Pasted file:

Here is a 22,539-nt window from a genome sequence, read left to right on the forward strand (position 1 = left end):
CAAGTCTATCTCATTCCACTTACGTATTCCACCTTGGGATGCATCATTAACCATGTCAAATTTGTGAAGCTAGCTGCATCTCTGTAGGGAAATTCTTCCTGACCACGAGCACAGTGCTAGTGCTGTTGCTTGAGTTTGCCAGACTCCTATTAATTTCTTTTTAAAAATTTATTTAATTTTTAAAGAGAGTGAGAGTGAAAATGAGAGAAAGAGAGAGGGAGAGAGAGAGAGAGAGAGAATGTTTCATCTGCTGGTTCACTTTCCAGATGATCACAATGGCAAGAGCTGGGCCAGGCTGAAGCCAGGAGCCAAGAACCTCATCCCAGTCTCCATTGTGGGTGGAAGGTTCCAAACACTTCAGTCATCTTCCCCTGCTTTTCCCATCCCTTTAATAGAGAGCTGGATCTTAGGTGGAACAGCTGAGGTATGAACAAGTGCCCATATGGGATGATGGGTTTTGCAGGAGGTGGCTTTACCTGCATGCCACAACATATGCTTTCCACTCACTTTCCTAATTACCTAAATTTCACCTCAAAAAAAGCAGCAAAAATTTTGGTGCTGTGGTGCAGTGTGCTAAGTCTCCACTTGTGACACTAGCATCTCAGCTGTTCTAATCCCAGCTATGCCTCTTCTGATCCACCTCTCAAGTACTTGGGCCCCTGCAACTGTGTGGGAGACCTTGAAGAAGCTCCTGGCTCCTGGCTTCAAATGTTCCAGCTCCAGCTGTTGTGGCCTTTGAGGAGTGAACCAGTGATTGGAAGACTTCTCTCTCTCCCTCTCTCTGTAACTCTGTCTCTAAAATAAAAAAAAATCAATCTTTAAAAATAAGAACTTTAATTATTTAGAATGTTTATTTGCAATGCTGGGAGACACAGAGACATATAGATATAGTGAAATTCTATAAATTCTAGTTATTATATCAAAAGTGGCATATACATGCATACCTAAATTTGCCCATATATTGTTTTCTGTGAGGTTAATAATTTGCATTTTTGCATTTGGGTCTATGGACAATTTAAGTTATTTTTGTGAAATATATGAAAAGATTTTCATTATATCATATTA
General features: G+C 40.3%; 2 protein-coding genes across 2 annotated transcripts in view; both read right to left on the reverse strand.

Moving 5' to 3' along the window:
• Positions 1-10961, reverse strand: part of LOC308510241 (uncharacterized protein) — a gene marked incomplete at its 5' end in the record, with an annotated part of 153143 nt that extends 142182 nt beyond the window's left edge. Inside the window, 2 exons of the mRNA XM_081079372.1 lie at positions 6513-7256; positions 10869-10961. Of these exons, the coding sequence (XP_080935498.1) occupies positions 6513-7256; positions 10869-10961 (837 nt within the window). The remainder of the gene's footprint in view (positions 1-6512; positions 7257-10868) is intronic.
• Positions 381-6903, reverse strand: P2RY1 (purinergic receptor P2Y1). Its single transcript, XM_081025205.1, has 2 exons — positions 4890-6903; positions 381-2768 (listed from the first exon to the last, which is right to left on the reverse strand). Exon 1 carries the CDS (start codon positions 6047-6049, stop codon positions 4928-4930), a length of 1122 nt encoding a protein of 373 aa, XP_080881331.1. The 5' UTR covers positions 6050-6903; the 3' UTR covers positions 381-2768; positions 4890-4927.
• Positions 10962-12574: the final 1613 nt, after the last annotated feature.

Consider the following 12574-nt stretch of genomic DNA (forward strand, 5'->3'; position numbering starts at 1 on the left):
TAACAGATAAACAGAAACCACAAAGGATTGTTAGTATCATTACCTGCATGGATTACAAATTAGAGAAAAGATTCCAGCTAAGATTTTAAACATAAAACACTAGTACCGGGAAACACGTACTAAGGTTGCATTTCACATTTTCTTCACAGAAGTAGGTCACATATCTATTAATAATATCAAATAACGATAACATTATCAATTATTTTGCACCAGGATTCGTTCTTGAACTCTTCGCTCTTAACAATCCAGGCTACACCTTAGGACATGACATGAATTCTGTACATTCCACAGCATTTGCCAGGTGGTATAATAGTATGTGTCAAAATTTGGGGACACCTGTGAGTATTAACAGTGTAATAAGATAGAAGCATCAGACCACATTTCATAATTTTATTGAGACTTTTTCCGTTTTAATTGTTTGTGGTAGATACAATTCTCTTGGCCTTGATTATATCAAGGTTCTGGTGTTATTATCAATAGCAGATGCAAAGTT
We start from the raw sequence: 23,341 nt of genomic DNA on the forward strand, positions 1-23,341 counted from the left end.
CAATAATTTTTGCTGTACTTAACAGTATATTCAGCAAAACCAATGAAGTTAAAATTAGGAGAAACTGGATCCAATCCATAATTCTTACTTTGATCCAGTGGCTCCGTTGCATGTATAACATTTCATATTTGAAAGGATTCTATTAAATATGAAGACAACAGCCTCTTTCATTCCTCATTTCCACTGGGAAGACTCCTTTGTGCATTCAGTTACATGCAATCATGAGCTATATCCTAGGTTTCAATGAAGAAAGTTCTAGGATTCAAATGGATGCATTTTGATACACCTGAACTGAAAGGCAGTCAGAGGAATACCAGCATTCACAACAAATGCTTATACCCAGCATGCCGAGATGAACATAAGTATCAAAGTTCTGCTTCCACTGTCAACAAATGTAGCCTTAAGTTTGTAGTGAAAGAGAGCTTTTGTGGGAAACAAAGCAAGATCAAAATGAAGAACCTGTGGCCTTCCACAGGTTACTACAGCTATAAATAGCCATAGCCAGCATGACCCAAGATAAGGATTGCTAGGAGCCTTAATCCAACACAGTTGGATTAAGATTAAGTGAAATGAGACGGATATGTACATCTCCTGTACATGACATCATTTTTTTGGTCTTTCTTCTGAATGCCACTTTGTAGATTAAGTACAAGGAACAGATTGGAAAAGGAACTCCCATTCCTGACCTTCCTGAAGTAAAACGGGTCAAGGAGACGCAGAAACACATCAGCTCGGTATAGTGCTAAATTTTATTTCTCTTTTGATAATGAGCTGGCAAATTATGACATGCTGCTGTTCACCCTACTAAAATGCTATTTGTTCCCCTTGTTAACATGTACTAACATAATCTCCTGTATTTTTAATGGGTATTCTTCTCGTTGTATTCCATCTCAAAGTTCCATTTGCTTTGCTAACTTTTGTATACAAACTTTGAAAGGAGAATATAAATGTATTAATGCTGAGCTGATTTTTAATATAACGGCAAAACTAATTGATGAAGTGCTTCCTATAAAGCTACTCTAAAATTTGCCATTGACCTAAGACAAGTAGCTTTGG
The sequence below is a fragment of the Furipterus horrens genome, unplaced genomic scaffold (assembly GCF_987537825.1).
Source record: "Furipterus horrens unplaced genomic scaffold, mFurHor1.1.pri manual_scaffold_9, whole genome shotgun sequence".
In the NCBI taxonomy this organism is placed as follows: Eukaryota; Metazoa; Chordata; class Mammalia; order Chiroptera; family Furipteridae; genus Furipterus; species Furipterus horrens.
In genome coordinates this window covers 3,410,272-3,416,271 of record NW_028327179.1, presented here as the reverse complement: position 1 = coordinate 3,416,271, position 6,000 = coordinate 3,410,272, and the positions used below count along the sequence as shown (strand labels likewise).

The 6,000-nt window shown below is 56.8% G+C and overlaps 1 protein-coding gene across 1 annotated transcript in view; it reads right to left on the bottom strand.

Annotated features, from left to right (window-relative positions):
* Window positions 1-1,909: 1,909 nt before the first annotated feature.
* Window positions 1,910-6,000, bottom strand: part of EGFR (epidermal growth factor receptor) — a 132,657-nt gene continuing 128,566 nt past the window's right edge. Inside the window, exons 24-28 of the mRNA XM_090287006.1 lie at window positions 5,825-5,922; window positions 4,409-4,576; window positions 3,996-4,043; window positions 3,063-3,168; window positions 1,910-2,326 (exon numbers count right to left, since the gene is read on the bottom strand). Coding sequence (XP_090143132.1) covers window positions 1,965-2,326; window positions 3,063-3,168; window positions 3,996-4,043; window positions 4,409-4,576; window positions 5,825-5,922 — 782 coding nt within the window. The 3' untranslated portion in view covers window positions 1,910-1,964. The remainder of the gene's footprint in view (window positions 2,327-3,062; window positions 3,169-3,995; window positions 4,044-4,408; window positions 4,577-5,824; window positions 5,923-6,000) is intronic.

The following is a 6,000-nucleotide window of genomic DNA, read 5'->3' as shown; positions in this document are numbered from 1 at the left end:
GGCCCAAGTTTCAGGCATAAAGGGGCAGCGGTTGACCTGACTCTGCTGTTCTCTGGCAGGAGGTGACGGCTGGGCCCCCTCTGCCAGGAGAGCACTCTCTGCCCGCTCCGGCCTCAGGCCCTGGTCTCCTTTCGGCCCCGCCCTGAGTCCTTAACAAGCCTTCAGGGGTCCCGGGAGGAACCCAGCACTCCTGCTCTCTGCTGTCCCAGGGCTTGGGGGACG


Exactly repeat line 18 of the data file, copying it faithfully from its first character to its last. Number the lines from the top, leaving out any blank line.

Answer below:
* Window positions 1-1,909: 1,909 nt before the first annotated feature.